“The year 3 class involved in the project thought it was great! There was a good mix of discussion, workshops and trips. The children were inspired by the inventor, Jake- showing that an inventor doesn’t always have to be a scientist! Both Rob and Amy (project leaders) were very encouraging throughout, and the pupils were all keen to work with them. The project was broken down into sections from initial design to filming their advert which visually supported the progression of their inventions. The pupils still talk about it now and i feel that they have developed a new approach and understanding of the whole design process. They were also all extremely proud to have their work recognised. Overall a great success.”

Vannesa Pinnington – City Academy:
”The group that were chosen to work with Brunel were a challenging and bright group of students who we thought would appreciate doing something different. Most of them grasped the idea with great enthusiasm and worked well with both the Brunel staff and myself and Keith to ensure that they planned and completed their inventions on time. A few were a little despondent at the beginning, mainly due to the decision about whose idea to use but with the help of the Brunel staff, overcame their initial problems and completed their inventions. The Brunel staff must be commended for their patience and motivation throughout the project. When we all met on 19th July, the students really enjoyed the presentations, the visit to At-Bristol and couldn't wait to collect their certificates so that they could take them home to show parents/carers. They were very grateful and enjoyed the whole experience. On behalf of The City Academy, Bristol, I would like to thank all of you for your time, enthusiasm and patience! It would be lovely to work with you again.”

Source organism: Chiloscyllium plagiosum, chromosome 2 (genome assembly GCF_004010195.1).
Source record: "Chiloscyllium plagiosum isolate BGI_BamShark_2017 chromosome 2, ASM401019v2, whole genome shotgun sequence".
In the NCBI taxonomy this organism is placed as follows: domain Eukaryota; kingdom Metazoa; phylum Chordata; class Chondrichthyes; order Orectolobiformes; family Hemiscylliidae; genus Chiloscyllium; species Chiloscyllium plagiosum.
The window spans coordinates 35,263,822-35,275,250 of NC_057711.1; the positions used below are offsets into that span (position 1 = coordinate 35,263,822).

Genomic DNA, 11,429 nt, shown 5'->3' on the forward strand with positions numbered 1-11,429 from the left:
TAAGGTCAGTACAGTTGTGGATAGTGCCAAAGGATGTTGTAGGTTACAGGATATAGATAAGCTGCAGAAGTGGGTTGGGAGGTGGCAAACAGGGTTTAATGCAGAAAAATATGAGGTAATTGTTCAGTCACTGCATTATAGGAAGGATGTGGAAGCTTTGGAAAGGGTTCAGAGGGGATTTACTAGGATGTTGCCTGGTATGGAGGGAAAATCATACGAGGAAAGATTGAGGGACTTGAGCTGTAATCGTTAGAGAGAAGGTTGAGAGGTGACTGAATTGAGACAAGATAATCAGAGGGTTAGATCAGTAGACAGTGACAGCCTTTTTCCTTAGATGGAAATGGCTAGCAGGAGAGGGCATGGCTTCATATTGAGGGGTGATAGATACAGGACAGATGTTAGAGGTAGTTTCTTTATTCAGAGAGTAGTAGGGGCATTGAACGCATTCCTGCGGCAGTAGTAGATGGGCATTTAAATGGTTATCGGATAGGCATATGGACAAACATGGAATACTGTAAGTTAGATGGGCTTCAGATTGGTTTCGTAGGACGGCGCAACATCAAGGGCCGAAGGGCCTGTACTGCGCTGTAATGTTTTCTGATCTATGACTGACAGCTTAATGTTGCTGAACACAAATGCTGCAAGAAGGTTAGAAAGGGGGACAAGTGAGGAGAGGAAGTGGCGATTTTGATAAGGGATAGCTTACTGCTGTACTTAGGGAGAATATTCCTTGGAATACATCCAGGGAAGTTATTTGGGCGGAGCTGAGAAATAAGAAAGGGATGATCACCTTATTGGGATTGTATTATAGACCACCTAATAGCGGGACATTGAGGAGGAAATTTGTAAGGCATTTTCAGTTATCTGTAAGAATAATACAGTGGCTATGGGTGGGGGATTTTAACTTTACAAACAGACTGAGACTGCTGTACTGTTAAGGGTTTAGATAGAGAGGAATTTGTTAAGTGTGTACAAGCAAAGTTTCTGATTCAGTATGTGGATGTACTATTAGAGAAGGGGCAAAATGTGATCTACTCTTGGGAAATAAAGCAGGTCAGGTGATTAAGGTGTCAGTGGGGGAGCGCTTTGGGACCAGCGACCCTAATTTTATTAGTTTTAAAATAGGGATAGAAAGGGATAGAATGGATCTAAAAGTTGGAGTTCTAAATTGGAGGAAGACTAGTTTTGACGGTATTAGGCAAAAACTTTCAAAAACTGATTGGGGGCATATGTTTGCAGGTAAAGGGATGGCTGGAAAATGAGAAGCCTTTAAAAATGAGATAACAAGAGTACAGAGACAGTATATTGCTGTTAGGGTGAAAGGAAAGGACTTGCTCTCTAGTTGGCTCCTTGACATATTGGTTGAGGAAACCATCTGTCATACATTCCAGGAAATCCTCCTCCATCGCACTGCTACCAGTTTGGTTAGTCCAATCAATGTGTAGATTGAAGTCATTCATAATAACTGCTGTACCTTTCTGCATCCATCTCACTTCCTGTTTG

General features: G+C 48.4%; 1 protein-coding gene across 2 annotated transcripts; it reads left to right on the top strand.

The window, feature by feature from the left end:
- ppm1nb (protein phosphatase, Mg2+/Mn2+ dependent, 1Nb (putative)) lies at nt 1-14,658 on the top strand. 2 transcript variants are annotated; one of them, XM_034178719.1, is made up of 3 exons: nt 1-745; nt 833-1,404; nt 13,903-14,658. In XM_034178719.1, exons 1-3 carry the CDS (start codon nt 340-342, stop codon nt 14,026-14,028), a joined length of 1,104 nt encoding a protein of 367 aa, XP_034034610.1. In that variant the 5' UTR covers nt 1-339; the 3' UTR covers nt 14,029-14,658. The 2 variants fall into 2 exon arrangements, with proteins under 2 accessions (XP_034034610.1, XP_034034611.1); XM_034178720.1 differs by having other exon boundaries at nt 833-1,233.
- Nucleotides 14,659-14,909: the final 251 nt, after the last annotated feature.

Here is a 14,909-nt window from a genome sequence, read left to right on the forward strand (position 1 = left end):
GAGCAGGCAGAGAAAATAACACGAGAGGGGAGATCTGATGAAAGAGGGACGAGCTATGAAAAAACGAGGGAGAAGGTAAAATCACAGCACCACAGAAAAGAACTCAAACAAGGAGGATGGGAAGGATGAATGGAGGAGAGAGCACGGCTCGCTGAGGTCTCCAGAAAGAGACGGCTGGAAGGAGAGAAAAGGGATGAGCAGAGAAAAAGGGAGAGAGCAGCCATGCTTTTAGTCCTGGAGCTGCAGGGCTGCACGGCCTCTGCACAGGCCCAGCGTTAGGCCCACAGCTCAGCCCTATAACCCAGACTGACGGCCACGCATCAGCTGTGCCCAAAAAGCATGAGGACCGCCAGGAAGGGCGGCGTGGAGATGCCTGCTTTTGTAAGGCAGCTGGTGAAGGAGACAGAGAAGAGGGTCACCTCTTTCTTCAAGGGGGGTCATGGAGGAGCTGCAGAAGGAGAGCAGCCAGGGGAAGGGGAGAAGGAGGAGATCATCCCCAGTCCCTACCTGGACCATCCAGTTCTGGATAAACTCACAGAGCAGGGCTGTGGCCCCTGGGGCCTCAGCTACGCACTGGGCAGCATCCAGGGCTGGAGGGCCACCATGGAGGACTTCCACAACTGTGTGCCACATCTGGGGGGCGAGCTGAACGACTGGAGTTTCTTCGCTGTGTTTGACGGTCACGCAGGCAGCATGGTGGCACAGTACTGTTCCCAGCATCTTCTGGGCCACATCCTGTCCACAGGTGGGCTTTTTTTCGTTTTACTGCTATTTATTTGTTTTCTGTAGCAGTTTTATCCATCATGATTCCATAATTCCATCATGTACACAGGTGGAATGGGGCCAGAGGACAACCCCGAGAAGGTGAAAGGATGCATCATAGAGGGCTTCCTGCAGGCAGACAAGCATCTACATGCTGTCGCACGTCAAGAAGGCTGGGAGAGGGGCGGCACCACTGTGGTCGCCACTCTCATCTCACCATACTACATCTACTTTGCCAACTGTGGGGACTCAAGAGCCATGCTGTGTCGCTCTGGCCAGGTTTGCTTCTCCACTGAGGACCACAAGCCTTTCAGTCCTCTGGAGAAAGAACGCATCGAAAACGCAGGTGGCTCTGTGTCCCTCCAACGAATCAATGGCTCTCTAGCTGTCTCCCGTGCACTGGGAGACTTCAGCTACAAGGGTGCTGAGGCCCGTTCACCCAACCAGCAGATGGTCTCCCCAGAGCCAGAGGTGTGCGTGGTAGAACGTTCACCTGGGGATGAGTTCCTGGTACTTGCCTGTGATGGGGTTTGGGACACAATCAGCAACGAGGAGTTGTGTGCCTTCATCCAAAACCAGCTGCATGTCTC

Firstborn Creatives – Rob Mitchell/Shawn Sobers: